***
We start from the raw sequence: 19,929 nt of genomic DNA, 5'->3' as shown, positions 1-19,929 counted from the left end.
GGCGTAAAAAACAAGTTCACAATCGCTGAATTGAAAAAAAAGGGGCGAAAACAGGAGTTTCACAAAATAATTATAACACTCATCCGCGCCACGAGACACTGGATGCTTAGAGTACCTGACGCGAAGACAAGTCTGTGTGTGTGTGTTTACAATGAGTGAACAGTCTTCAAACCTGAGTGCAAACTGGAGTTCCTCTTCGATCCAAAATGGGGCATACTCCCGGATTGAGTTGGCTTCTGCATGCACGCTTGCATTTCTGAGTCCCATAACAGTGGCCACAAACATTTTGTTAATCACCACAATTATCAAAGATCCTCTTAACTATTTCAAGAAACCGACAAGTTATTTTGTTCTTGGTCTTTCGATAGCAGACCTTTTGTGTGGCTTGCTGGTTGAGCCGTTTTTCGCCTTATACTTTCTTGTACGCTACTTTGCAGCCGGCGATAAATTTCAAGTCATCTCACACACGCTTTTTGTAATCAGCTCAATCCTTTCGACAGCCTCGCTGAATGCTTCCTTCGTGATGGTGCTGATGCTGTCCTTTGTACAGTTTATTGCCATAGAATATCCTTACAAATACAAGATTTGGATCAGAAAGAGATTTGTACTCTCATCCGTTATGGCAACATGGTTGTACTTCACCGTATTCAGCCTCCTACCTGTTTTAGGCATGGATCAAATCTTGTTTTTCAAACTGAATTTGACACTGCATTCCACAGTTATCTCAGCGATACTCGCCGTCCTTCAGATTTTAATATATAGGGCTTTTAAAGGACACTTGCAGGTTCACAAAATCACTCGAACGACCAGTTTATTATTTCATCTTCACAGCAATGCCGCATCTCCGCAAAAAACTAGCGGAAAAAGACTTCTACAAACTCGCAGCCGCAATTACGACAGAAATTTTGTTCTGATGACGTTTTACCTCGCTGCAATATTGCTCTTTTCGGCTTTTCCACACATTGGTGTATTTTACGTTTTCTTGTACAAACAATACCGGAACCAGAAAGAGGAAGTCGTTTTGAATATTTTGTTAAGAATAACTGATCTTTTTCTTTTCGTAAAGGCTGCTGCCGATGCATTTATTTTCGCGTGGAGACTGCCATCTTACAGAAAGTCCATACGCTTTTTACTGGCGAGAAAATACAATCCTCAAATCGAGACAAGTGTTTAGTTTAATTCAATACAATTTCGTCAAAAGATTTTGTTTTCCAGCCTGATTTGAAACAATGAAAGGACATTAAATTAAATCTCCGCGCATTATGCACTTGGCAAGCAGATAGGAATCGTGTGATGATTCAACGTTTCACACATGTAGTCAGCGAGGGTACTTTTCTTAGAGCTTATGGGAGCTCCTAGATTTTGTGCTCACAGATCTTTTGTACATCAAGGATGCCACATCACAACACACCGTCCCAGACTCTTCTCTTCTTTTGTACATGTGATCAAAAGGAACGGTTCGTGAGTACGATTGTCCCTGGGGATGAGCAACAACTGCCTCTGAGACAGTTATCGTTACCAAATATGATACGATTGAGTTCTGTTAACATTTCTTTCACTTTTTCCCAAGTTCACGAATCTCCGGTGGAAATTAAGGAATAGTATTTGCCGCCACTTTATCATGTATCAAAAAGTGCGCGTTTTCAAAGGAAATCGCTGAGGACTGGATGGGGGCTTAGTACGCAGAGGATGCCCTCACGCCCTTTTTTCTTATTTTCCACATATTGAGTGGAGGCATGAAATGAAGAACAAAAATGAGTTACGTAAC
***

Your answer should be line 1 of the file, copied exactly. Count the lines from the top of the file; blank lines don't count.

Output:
We start from the raw sequence: 19,929 nt of genomic DNA, 5'->3' as shown, positions 1-19,929 counted from the left end.